As a winner of 113 professional golf tournaments, Bernhard Langer has a keen sense for what makes a PGA TOUR Champions event something special.
In addition to being a genuine golfing legend – he’s 64 years old and No. 3 on the PGA TOUR Champions money list – Langer is also a member of the Sanford International Board and annually spends time with the staff at the Sanford POWER Golf Academy assessing his game.
He is definitely qualified, then, to take a big-picture look at the tournaments he plays in, especially those played in Sioux Falls.
“What we do here impacts a lot of people – the charity dollars will have a great impact on the area,” Langer said. “That’s unique. Many times we’ll have a sponsor where the product is sold mainly in other cities. Here, the sponsor employs thousands of people in this community. That’s a wonderful part of this tournament.”
When the Sanford International began in 2018, the whole idea of a nationally televised PGA event in the region was new territory. In the years since then, the accompanying unique investment of the community – both in terms of money aimed at charities and in interest in the event – has settled in as part of the brand.
“This is about much more than just golf,” said Bill Gassen, Sanford Health president and CEO. “It’s about our patients. It’s about our people and it’s about our community. The community of Sioux Falls has a rich history of giving. The spirit of philanthropy runs deep in this community.”
Charity a focus
The numbers confirm that. A year ago the Birdies Give Back program, with the help of enthusiastic donors, raised nearly $100,000 in its first year and pushed the 2020 total for local charities to more than $270,000. Since 2018, the tournament has raised more than $500,000 for local charities.
Overall, the presence of the Sanford International in Sioux Falls accounts for more than $20 million in economic impact in the region. It’s a total that emphatically demonstrates why the presence of the tournament is and will remain a centerpiece in the region.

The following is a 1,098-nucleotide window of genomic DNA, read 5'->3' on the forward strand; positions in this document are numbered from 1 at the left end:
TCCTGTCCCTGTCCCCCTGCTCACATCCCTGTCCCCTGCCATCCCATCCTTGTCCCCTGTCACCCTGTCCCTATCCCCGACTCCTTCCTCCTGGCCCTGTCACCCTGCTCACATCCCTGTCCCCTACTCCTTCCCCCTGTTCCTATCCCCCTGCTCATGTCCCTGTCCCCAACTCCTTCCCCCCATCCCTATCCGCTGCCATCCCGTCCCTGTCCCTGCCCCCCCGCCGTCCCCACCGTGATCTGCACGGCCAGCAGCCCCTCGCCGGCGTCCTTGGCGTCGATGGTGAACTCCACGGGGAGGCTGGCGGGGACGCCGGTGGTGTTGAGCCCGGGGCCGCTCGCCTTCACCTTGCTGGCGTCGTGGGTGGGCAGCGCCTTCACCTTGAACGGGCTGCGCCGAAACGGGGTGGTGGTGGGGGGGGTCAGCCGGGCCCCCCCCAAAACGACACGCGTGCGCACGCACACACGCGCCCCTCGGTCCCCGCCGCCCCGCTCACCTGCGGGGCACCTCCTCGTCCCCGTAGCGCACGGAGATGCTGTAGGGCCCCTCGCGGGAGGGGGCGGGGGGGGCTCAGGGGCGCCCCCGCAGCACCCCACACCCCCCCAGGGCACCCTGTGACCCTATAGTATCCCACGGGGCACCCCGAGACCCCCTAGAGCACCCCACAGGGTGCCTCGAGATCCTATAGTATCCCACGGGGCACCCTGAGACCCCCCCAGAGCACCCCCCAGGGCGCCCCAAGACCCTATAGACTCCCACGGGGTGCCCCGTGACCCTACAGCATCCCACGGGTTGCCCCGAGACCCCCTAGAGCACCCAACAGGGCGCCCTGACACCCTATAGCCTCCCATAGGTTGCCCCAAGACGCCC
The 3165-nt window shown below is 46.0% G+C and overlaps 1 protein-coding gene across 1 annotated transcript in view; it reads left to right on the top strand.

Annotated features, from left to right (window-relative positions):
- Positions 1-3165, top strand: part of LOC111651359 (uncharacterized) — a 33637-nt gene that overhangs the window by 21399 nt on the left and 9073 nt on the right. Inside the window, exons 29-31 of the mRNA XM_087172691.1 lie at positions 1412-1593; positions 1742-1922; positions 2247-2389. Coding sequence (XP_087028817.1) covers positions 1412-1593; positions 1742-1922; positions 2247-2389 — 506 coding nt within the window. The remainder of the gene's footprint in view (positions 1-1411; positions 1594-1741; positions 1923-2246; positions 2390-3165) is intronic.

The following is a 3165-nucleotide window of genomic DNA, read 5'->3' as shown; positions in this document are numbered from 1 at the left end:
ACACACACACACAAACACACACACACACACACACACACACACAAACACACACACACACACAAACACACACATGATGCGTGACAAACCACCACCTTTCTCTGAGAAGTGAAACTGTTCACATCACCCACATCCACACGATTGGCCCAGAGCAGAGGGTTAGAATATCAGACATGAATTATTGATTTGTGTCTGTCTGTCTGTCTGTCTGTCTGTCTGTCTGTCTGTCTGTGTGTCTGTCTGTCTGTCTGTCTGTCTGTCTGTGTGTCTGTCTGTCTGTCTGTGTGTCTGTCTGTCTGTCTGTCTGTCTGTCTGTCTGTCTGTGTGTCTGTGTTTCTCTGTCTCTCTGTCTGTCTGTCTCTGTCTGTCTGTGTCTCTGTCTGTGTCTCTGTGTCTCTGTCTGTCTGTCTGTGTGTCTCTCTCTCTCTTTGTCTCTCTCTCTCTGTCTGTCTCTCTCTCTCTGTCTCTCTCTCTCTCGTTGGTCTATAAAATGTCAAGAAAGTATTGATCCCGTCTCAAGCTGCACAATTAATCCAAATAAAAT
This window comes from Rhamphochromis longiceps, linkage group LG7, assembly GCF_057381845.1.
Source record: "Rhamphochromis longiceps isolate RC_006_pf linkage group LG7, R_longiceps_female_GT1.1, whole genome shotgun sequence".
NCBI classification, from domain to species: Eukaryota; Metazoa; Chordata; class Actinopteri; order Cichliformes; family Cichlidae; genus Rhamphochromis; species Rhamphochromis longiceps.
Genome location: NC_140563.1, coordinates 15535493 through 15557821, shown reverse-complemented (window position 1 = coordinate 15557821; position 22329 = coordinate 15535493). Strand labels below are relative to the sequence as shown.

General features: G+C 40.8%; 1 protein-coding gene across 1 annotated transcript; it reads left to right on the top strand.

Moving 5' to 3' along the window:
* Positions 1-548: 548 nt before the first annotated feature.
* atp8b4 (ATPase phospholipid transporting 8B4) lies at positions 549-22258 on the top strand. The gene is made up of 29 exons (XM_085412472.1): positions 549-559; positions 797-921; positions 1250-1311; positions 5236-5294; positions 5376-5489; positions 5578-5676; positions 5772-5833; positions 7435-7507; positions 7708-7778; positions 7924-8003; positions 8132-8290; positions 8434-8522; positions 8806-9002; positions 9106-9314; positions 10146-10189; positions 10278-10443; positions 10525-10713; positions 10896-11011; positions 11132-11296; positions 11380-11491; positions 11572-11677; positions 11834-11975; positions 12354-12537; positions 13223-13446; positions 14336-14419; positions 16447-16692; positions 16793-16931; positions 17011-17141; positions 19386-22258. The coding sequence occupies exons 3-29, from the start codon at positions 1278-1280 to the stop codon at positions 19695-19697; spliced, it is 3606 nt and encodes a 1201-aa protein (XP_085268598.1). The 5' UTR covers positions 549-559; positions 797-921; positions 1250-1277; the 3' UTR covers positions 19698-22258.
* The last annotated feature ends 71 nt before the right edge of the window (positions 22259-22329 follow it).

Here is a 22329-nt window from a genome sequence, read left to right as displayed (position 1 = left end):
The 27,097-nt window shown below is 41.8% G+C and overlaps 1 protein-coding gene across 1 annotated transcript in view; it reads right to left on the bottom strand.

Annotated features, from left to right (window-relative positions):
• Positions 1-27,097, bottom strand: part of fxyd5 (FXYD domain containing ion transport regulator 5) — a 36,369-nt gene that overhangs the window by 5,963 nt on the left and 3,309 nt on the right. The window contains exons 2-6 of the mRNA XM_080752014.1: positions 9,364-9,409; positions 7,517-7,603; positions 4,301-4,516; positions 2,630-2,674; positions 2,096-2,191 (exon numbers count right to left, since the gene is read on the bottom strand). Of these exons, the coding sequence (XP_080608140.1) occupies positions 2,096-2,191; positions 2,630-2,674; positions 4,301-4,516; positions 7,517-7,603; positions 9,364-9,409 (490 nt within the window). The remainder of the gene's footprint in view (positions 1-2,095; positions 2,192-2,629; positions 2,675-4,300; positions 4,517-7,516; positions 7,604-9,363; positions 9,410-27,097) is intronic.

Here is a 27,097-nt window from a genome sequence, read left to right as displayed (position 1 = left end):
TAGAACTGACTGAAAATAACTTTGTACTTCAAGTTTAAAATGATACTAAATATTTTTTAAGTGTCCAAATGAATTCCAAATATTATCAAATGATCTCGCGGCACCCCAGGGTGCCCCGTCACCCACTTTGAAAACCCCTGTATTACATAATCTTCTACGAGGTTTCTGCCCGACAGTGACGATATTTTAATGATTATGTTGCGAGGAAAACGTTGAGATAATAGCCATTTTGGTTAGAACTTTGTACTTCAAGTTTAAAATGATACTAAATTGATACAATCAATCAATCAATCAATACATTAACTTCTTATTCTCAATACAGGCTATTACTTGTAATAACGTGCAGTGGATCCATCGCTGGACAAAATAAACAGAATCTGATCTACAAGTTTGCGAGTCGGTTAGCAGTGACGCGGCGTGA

“I’m grateful for the impact that we’re able to have here,” Gassen said. “I’m grateful for the opportunity we have to showcase an incredible city, an incredible organization and a wonderful community of people.”
In this case, community engagement has mirrored interest within the world of PGA TOUR Champions. Every year, the percentage of top players on the 50-and-over tour competing has increased to the point where it is now unquestionably one of PGA TOUR Champions’ marquee stops.
Winning over that many elite golfers in the span of four years means the word spread quickly that the Sanford International at Minnehaha Country Club is worth the trip to those who make a career of competing in this sport.
It feels like a major
“The biggest thing is that when the players come here they feel like they’re coming to a major event,” said two-time U.S. Open winner Andy North, the host of the Sanford International. “You look down the 18th fairway – you have the sense that you’re coming to something important. You add to that the support that we’ve received in the community – 10,000 to 15,000 are coming out. At the end of the day, people want to see people. They want to see an event.”